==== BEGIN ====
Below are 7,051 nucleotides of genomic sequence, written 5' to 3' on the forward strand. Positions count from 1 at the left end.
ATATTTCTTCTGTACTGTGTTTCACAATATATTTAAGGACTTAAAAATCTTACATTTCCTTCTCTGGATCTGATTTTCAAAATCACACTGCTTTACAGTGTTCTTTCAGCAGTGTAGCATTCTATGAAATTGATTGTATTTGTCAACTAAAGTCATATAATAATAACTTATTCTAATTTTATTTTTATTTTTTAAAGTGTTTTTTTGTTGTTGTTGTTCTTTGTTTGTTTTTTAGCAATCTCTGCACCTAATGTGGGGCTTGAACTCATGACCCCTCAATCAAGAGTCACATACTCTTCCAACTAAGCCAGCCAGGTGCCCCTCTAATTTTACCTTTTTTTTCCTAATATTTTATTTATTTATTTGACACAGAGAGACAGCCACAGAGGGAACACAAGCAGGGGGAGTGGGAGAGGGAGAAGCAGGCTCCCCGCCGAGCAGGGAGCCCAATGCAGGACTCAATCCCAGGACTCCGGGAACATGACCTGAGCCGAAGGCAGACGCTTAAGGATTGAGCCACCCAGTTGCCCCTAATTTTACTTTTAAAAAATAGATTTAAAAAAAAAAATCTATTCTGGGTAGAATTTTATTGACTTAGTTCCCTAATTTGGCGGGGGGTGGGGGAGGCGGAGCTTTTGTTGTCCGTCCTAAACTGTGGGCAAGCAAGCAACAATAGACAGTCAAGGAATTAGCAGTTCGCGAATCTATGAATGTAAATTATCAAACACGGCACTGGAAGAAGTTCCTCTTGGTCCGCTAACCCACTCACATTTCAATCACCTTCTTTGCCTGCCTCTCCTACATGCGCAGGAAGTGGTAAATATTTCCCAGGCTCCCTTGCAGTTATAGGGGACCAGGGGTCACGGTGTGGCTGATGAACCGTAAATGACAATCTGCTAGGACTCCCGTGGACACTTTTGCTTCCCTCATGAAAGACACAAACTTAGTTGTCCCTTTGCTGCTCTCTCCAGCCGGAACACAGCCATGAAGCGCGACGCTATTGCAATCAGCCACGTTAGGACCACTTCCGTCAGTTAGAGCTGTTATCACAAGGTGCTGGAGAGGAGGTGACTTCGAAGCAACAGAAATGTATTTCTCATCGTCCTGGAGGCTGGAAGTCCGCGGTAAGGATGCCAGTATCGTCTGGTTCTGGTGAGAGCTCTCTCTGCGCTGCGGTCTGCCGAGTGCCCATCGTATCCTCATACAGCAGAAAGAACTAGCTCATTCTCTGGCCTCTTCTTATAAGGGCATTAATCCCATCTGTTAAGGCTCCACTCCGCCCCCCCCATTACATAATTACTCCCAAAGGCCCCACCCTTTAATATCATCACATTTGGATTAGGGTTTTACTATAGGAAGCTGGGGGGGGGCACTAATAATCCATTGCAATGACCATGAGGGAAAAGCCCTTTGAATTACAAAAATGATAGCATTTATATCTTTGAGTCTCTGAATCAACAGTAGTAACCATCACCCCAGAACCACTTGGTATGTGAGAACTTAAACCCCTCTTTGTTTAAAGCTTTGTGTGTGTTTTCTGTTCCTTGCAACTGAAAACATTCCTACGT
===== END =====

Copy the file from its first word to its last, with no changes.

Below are 7,051 nucleotides of genomic sequence, written 5' to 3' on the forward strand. Positions count from 1 at the left end.
ATATTTCTTCTGTACTGTGTTTCACAATATATTTAAGGACTTAAAAATCTTACATTTCCTTCTCTGGATCTGATTTTCAAAATCACACTGCTTTACAGTGTTCTTTCAGCAGTGTAGCATTCTATGAAATTGATTGTATTTGTCAACTAAAGTCATATAATAATAACTTATTCTAATTTTATTTTTATTTTTTAAAGTGTTTTTTTGTTGTTGTTGTTCTTTGTTTGTTTTTTAGCAATCTCTGCACCTAATGTGGGGCTTGAACTCATGACCCCTCAATCAAGAGTCACATACTCTTCCAACTAAGCCAGCCAGGTGCCCCTCTAATTTTACCTTTTTTTTCCTAATATTTTATTTATTTATTTGACACAGAGAGACAGCCACAGAGGGAACACAAGCAGGGGGAGTGGGAGAGGGAGAAGCAGGCTCCCCGCCGAGCAGGGAGCCCAATGCAGGACTCAATCCCAGGACTCCGGGAACATGACCTGAGCCGAAGGCAGACGCTTAAGGATTGAGCCACCCAGTTGCCCCTAATTTTACTTTTAAAAAATAGATTTAAAAAAAAAAATCTATTCTGGGTAGAATTTTATTGACTTAGTTCCCTAATTTGGCGGGGGGTGGGGGAGGCGGAGCTTTTGTTGTCCGTCCTAAACTGTGGGCAAGCAAGCAACAATAGACAGTCAAGGAATTAGCAGTTCGCGAATCTATGAATGTAAATTATCAAACACGGCACTGGAAGAAGTTCCTCTTGGTCCGCTAACCCACTCACATTTCAATCACCTTCTTTGCCTGCCTCTCCTACATGCGCAGGAAGTGGTAAATATTTCCCAGGCTCCCTTGCAGTTATAGGGGACCAGGGGTCACGGTGTGGCTGATGAACCGTAAATGACAATCTGCTAGGACTCCCGTGGACACTTTTGCTTCCCTCATGAAAGACACAAACTTAGTTGTCCCTTTGCTGCTCTCTCCAGCCGGAACACAGCCATGAAGCGCGACGCTATTGCAATCAGCCACGTTAGGACCACTTCCGTCAGTTAGAGCTGTTATCACAAGGTGCTGGAGAGGAGGTGACTTCGAAGCAACAGAAATGTATTTCTCATCGTCCTGGAGGCTGGAAGTCCGCGGTAAGGATGCCAGTATCGTCTGGTTCTGGTGAGAGCTCTCTCTGCGCTGCGGTCTGCCGAGTGCCCATCGTATCCTCATACAGCAGAAAGAACTAGCTCATTCTCTGGCCTCTTCTTATAAGGGCATTAATCCCATCTGTTAAGGCTCCACTCCGCCCCCCCCATTACATAATTACTCCCAAAGGCCCCACCCTTTAATATCATCACATTTGGATTAGGGTTTTACTATAGGAAGCTGGGGGGGGGCACTAATAATCCATTGCAATGACCATGAGGGAAAAGCCCTTTGAATTACAAAAATGATAGCATTTATATCTTTGAGTCTCTGAATCAACAGTAGTAACCATCACCCCAGAACCACTTGGTATGTGAGAACTTAAACCCCTCTTTGTTTAAAGCTTTGTGTGTGTTTTCTGTTCCTTGCAACTGAAAACATTCCTACGT